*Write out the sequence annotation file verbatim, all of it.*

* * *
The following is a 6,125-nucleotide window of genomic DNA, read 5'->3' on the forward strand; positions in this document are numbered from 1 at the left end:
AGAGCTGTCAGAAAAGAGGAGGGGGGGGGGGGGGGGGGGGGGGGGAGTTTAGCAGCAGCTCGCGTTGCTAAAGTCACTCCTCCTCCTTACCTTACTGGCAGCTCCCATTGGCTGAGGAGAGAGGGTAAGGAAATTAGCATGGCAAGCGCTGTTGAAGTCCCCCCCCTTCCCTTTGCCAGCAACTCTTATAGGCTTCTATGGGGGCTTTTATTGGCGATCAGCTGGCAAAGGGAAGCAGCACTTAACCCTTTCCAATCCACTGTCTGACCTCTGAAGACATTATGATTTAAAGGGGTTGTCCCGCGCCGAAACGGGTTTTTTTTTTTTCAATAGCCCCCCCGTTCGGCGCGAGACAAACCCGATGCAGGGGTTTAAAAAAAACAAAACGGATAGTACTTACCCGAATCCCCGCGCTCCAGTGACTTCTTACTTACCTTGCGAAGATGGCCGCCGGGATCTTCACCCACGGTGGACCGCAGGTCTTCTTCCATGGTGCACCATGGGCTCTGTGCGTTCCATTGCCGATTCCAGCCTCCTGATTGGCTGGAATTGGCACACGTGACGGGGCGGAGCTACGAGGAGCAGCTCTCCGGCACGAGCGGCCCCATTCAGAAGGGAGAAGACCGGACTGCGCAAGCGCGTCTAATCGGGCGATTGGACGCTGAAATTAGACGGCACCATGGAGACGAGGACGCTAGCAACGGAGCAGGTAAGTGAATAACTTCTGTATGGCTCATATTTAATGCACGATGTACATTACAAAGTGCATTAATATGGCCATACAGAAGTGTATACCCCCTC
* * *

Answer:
The following is a 6,125-nucleotide window of genomic DNA, read 5'->3' on the forward strand; positions in this document are numbered from 1 at the left end:
AGAGCTGTCAGAAAAGAGGAGGGGGGGGGGGGGGGGGGGGGGGGGAGTTTAGCAGCAGCTCGCGTTGCTAAAGTCACTCCTCCTCCTTACCTTACTGGCAGCTCCCATTGGCTGAGGAGAGAGGGTAAGGAAATTAGCATGGCAAGCGCTGTTGAAGTCCCCCCCCTTCCCTTTGCCAGCAACTCTTATAGGCTTCTATGGGGGCTTTTATTGGCGATCAGCTGGCAAAGGGAAGCAGCACTTAACCCTTTCCAATCCACTGTCTGACCTCTGAAGACATTATGATTTAAAGGGGTTGTCCCGCGCCGAAACGGGTTTTTTTTTTTTCAATAGCCCCCCCGTTCGGCGCGAGACAAACCCGATGCAGGGGTTTAAAAAAAACAAAACGGATAGTACTTACCCGAATCCCCGCGCTCCAGTGACTTCTTACTTACCTTGCGAAGATGGCCGCCGGGATCTTCACCCACGGTGGACCGCAGGTCTTCTTCCATGGTGCACCATGGGCTCTGTGCGTTCCATTGCCGATTCCAGCCTCCTGATTGGCTGGAATTGGCACACGTGACGGGGCGGAGCTACGAGGAGCAGCTCTCCGGCACGAGCGGCCCCATTCAGAAGGGAGAAGACCGGACTGCGCAAGCGCGTCTAATCGGGCGATTGGACGCTGAAATTAGACGGCACCATGGAGACGAGGACGCTAGCAACGGAGCAGGTAAGTGAATAACTTCTGTATGGCTCATATTTAATGCACGATGTACATTACAAAGTGCATTAATATGGCCATACAGAAGTGTATACCCCCTC